Wednesday 26 October 2016

Guilty as Hill: Clinton skates away from justice again

Published 10/07/2016 | 02:30

Addicted to power: does anybody know what Clinton actually stands for?
Addicted to power: does anybody know what Clinton actually stands for?

Well, I suppose we shouldn't really be surprised. But should people really be so delighted?

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This has been a year of popcorn TV moments and Tuesday was no different. Having spent the last few weeks being blind-sided by events in the UK, anyone who expected normal service to be resumed with the FBI's investigation into Hillary Clinton's sloppy-email scandal was going to disappointed.

There were certain unexpected similarities between the speech given by FBI Director James Comey on Tuesday and the one given by BoJo when he announced he was stepping out of the race to be UK PM.

On both occasions, the men took to the podium with gusto and appeared to be on a mission. Both of them with spoke with strength and vigour for the majority of their time before the cameras - and then both of them promptly went back on everything they had just said, baffling and infuriating everyone.

Anyone who watched Comey's denunciation of Clinton would have assumed he was going to finish his press conference by announcing the date of her indictment.

As we know, however, despite her being proved as a liar and someone you wouldn't trust to tell you the time honestly, she got a slap on the knuckles and a warning not to do it again.

Then, just in case anyone still laboured under the illusion that America was a scrupulously fair country, Comey warned anyone else against doing what the then Secretary of State had done - or face the full penalty of law.

It was an example of blatant moral corruption and hypocrisy so egregious it could have come straight from the Dáil or one of those interminable Irish tribunals where it sometimes appears everyone knows the outcome before it has even begun.

Make no mistake, this week's decision shames the greatest country in the world.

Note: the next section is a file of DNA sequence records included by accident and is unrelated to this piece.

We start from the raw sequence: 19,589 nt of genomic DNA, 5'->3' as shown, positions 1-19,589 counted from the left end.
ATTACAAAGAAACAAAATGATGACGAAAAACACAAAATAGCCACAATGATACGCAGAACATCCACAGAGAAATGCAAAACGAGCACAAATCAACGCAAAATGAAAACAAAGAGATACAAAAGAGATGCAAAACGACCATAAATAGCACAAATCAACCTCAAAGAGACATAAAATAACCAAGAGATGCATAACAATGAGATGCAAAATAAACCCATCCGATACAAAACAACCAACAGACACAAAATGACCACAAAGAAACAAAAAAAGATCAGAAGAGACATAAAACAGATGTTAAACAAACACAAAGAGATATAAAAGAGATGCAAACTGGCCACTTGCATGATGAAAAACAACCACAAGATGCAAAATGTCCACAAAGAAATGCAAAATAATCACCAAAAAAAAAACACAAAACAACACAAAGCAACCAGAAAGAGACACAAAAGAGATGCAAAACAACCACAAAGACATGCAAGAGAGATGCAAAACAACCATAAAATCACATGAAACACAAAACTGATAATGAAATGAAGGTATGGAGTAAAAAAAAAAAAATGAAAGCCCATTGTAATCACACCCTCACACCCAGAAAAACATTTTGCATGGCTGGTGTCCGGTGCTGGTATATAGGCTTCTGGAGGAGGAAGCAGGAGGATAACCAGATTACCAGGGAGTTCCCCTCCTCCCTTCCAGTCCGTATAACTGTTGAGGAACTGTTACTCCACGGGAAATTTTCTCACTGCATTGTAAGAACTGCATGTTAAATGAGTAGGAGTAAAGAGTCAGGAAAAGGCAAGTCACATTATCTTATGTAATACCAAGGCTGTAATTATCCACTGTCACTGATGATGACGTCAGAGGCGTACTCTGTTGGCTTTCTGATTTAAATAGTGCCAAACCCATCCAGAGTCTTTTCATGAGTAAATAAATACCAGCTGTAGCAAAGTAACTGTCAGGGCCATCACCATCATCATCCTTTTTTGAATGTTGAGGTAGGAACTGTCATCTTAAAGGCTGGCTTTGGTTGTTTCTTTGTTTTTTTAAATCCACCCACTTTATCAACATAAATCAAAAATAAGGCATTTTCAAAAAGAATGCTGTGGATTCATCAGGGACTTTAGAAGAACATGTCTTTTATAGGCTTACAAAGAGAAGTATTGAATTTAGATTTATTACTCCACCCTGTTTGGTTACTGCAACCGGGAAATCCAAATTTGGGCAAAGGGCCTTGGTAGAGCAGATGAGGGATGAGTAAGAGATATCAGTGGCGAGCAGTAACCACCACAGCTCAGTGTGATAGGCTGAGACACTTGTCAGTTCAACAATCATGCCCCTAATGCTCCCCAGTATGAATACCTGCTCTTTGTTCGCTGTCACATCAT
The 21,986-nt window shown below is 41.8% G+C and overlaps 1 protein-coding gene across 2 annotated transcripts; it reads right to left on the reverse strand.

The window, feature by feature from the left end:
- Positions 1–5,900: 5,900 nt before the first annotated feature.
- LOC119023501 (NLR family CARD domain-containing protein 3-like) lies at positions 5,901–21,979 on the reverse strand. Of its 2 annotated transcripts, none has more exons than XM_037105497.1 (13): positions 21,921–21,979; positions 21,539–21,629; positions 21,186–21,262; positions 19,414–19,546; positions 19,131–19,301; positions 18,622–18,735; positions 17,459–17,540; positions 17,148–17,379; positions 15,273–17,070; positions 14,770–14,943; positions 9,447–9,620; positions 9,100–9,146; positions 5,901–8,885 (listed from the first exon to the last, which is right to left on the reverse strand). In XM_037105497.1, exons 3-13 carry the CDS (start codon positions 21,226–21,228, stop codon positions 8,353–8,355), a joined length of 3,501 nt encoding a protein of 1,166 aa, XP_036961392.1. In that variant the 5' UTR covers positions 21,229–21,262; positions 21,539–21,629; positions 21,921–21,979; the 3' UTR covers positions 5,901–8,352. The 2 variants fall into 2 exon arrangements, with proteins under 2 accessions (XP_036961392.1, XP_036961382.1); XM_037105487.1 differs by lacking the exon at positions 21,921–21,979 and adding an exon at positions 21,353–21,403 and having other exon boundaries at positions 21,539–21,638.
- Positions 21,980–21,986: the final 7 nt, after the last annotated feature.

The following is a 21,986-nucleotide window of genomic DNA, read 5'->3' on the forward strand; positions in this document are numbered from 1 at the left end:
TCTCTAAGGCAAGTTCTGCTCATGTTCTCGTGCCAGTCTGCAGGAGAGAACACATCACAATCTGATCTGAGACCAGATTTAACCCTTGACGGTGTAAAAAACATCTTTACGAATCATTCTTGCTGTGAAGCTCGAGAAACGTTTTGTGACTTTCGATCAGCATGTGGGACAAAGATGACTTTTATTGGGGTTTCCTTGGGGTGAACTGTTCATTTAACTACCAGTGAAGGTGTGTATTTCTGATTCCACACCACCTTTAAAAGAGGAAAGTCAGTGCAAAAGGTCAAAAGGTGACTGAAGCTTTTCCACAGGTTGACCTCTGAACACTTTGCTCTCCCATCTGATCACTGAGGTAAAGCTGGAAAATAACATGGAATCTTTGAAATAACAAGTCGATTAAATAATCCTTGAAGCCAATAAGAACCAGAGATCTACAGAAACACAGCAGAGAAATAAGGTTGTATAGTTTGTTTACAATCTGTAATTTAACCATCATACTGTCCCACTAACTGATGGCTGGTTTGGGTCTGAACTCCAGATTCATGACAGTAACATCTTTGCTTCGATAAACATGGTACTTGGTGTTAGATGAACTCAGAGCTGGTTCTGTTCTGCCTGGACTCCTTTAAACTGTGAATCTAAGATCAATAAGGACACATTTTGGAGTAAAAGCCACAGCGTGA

Even the unscheduled and unethical meeting between Bill Clinton and American Attorney General Loretta Lynch came with the stench of weapons-grade cronyism - shortly after the meeting was uncovered, Lynch announced that she would be staying on in the job if Hillary gets the gig.

That meeting was another classic example of the Bonny and Clyde of American politics riding roughshod over their own Constitution and once more reminded us that their wedding vows must have been a promise to love, honour, aid and abet.

Of course, we shouldn't be surprised that she did what she did - the Clintons have always operated on a plane of moral existence denied the rest of us.

Hillary lies. Yet when Hillary gets caught lying, her supporters immediately defend on her on increasingly spurious grounds - my own favourite being the claim that she was too old to understand the complex nature of emails.

Yes, an ould wan who can't be trusted to keep an eye on highly classified material is apparently the perfect choice for US President.

The Clintons have been providing shrinks with material for 40 years. But what does that say about her supporters, particularly in a country like ours, where the media and political establishment think she walks on water?

Quite simply, no politician should have been allowed to get away with what she just got away with.

It really shouldn't matter whether you support Hillary, feel the Bern or are a Trumpster baby.

Wrong is wrong and she was so very, very wrong on this and so many others.